Muscles tensed, I take a deep breath, dive under water. Uninterested in bathing, Baylor sits on the mid-river island laughing as I come up gasping from the cold shock. Toes drifting in the current, I lie on the sun toasted rocks while Baylor follows his nose to more interesting places. Gone just a few minutes, he comes back. Sits awkwardly close. I try to get him interested in a stick, but he’s not having it. What’s up dude? You’re acting weird. He scoots closer. Alright let’s go.
Finding the shallow spot, we leave our island, head for the opposite shore. Baylor runs up the steep bank and I follow suit. Reaching the top I turn back for one last look at the river. Can’t help but laugh. Baylor did his part, but I got my lines all wrong. When he sat awkward close I was supposed to say, What’s that Lassie? There’s a fleet of fly fisherman on the other side of the rocky berm? Guess our river retreat wasn’t as remote as it first seemed.
Approaching the border I’m struck at how simultaneously arbitrary and powerful it is. The landscape looks the same, sounds the same, smells the same, yet feels markedly different. Deep-seated patriotism taking over, my excitement about crossing back into the states grows. The man at the border dutifully asks the required questions then quickly moves on to talking about the adventure, sharing stories of the places north and south he’s road tripped. Looking at the growing lineup of cars behind me, he finally says, Well, guess you better go. Enjoy the ride.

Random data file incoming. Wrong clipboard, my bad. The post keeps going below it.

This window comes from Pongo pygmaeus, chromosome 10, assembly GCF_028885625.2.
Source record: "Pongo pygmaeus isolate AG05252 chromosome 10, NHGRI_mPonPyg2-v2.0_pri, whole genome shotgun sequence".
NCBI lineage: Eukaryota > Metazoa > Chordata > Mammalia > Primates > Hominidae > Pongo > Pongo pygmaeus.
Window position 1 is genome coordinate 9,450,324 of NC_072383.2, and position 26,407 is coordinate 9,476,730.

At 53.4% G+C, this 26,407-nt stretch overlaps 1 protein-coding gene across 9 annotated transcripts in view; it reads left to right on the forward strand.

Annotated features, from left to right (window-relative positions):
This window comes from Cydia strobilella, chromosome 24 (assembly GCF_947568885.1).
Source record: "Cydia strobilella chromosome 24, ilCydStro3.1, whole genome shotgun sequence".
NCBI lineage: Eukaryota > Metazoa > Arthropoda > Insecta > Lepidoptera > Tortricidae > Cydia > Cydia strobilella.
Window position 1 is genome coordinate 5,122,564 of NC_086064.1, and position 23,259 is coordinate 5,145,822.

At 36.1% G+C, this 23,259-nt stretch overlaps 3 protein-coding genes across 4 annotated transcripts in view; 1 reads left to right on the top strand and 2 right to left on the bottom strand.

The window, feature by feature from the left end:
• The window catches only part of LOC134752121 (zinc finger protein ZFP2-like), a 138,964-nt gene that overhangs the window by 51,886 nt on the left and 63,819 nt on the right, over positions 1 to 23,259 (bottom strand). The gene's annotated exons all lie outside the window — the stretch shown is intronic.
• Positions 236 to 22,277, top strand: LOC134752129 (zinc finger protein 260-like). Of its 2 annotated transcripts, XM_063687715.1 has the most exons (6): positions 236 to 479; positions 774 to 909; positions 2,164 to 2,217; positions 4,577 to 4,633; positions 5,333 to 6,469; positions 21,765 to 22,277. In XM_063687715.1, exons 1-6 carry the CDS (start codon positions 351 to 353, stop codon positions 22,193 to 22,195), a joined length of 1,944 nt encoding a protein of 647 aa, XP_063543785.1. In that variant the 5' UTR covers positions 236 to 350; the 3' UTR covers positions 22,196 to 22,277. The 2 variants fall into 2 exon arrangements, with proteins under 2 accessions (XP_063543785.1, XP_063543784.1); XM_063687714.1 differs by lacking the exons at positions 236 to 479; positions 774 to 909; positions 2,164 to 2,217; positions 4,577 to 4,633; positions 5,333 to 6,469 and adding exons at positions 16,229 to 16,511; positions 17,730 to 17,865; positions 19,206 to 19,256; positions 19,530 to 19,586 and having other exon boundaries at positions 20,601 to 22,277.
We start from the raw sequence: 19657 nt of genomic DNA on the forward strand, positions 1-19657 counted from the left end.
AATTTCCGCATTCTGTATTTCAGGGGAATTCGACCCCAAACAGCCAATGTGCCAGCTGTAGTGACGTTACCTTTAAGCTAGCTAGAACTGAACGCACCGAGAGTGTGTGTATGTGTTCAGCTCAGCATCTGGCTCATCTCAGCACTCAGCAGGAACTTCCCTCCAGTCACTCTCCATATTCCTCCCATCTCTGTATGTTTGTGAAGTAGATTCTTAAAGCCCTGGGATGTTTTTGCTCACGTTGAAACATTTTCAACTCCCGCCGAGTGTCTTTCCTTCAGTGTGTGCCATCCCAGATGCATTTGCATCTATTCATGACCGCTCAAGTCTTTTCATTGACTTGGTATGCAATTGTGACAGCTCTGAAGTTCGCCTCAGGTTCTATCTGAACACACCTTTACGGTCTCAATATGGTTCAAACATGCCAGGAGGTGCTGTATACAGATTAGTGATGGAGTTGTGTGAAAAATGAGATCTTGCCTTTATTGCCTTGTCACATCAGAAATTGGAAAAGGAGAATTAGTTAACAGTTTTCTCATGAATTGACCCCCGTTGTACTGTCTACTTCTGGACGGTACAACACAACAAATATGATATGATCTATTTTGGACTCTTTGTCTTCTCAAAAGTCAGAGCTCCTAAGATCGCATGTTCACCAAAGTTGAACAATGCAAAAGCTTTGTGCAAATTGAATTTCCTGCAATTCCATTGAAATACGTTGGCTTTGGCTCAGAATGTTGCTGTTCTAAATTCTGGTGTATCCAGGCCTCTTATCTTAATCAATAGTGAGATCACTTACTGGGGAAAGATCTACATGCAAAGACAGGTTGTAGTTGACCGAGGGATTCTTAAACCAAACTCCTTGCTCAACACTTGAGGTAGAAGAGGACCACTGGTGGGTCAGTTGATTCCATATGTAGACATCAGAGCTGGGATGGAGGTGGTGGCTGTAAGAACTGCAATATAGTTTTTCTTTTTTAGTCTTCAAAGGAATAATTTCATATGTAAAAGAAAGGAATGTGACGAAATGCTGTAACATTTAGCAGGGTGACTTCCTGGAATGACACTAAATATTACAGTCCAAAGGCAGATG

Though the unknown start of any adventure is surely a delight, there’s something to be said for returning to a place. For driving along roads already traveled, using memory instead of maps to reach a destination, cruising towards the familiar. The passage of time is particularly evident in the agrarian countryside; oceans of corn swaying in the breeze, signs for apples and pears replacing the call for u-pick berries. Seeing a roadside stand, I pull off. Happily hand over 11 quarters in exchange for 4 perfectly ripe nectarines and a massive peach. Wiping sweet, sticky juice from my chin, I toss Baylor a bite. Think Joel Salatin would approve. As he says, This magical, marvelous food on our plate, this sustenance we absorb, has a story to tell. It has a journey. It leaves a footprint. It leaves a legacy. And carefully, locally grown food is a tasty story we can be proud of.
Sun low in the sky, I consider how far we should drive tonight. Calculating distance, I know I don’t want to be stuck for the night in the urban sprawl stretching from Seattle to Portland. Better to get a good night’s sleep around these parts and brave the cities during the day tomorrow. Vague memories of an idyllic seaside town and beach campground filling my mind, we cruise east.
Farmland giving way to beach cottages, I spot an army of RVs peaking through the trees. Pulling up to the welcome hut, I wave at the young guy inside.
Hi, just wondering if there are any tent sites available, I ask as I pull open the hut door.
Are you a member? he asks.
Probably not, because I have no idea what that means, I say laughing.
The woman at the computer shakes her head, no spots available.
The guy laughs, looks like you’re on quite the adventure.
Mentioning Alaska the woman perks up. She was born there and we enjoy talking about it’s massive beauty, various must-see spots. Conversation winding down, I prepare to leave.
So you just need a spot for the night? she says.
Pulls out the map, highlights the row of tent site. Go pick one you like.
Fiery sunset reflecting on the water, Baylor and I wander down the rocky shore. Tomorrow we return to Bend. Come full circle and officially wrap up Phase 1. The conclusion of one chapter and beginning of another.
Time to look ahead, pour over maps and launch the next phase of the adventure. Three states and two provinces visited, the rest of North America awaits.
69 days down. Many to come.